Australian doubles legends Todd Woodbridge and Mark Woodforde have teamed up once more to be recognised for their outstanding tennis achievements. The Woodies won the Philippe Chatrier award for services to the game during a gala dinner event at this year’s French Open.
The award is the International Tennis Federation’s highest accolade, with the pair becoming the first doubles team to be bestowed the honour. The “Woodies” as they are affectionately known in our sporting folklore join fellow Aussie recipients Rod Laver, Margaret Court and Neale Fraser as winners of the award which was first introduced in 1996.
“It was a bit of a surprise,” Woodbridge said. “What I do in tennis, I do it because I know it and I love it and it’s part of my whole life. It’s really nice to be honoured for the efforts that we’ve put back in — in broadcasting, in coaching, in promoting our sport.
“We’ve both done it differently. It hasn’t been a joint effort like we were as a doubles partnership, but we’ve equally done a lot in our respective areas.”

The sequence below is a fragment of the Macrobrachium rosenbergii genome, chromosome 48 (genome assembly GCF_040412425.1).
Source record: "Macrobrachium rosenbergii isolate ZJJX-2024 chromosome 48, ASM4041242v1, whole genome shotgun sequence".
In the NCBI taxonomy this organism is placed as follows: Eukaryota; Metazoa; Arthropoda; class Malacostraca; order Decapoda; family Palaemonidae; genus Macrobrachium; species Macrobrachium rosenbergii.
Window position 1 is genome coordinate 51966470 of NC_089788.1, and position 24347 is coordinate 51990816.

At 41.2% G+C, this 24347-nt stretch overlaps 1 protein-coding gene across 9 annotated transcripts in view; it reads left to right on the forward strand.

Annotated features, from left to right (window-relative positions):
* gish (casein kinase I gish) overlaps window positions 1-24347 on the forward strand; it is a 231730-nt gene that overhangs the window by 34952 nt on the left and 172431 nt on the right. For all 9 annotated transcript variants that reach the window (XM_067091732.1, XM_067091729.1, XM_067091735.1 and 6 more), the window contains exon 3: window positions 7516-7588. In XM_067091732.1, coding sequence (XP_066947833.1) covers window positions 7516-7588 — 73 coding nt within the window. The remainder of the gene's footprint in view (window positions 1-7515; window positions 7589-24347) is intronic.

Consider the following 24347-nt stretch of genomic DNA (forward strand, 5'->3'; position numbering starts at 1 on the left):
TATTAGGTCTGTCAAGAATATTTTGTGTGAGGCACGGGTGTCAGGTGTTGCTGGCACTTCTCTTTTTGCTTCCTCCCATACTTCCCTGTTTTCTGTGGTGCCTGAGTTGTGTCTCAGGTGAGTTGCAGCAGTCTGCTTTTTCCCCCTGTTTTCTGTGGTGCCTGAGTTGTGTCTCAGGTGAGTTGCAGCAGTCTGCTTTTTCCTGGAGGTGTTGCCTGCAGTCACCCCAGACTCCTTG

Woodforde echoed his former partner’s sentiments saying; “It is such an honour to receive the Philippe Chatrier Award.”
The Woodies have one of the best doubles records in the history of the game and experienced a decade of phenomenal success from 1990 to 2000, during which time they won 11 Grand Slam titles and a total of 61 tournaments.
They had particular success on the fabled Wimbledon surface, where they won the Men’s doubles title in five consecutive years and six times overall.
Woodbridge and Woodforde also claimed the French Open, 2 US Opens and 2 Australian Opens. They won a Gold and Silver medal at the Olympics and were part of the Australian team that won the Davis Cup in 1999. They finished their partnership with a 508-137 career record.
The Woodies have already been inducted into the Australian Tennis Hall of Fame back in 2010, their latest recognition no doubt elevates them to the status as one of the best doubles pairing the world has ever seen.